Based on the events of a real-life situation in Peruvian embassy, Bel Canto is a fictional account of the events that transpire during a hostage crisis, after a terrorist organization takes hundreds captive while the celebrate the birthday of a Japanese industrialist. This unnamed South American nation is trying to lure the businessman to build in their poor country, while he is there for one reason only, to listen to his favorite opera singer, Roxanne Cross, perform live, as the host nation's gift. The terrorists are terribly unorganized, and after agreeing to release all the staff and women, excepting the opera diva, they close the house up, leading to a stand-off that lasts for months. While life goes on outside the house, and the government slowly formulates a rescue plan, those inside the house also continue their lives. Strong bonds form, friendships, and even love affairs. But in the end, the conclusion, no matter how hard you hope that it will be different, is foregone. There can only be one end to this story.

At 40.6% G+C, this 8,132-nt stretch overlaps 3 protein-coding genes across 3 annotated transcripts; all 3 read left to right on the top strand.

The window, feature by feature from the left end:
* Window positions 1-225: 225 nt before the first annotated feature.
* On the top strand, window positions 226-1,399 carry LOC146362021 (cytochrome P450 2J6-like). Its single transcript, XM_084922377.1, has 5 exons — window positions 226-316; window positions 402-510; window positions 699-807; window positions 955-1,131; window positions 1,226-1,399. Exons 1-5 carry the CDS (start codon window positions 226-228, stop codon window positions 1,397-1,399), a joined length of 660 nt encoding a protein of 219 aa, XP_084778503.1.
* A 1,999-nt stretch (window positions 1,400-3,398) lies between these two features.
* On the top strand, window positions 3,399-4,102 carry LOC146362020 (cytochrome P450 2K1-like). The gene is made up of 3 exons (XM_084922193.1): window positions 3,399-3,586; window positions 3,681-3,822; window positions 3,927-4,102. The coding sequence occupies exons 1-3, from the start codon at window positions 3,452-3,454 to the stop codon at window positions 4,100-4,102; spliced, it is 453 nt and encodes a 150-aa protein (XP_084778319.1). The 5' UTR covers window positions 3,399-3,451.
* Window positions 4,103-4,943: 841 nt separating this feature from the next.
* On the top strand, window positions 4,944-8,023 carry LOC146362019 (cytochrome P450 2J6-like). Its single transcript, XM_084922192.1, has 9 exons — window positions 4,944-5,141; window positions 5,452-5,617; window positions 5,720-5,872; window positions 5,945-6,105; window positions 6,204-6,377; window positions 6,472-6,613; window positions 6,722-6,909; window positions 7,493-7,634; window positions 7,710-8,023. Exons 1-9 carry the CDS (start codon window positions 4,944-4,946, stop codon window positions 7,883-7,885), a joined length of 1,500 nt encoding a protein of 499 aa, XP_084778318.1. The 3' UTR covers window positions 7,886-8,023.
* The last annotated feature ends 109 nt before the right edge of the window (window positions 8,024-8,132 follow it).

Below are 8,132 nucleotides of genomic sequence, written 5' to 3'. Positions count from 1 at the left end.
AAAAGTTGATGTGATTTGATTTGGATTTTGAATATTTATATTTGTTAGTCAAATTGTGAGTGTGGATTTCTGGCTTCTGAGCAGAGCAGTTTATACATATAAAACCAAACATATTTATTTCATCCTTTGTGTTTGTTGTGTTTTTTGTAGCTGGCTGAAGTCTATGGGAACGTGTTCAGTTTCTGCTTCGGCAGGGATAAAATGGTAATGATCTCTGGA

I loved nearly everything about this novel and devoured it in two sittings. The writing was lyrical and poetic. I hate to describe books in this fashion, but it was heartbreakingly beautiful. There is so much I wish I could say about it, but this book really defies explanation. However, I meant it when I said I loved nearly everything. There was one piece to the puzzle that just didn't fit, the events of the epilogue. They just didn't make sense to me and that is why while this book garners five stars for me, it's not going to make it onto my list of favorites. I wish she had truly ended the book when the siege ended. It was the perfect conclusion and in my opinion the epilogue spoiled it. That said, it is a moving, beautiful, and almost perfect novel. I highly recommend it to anyone who has eyes and likes words.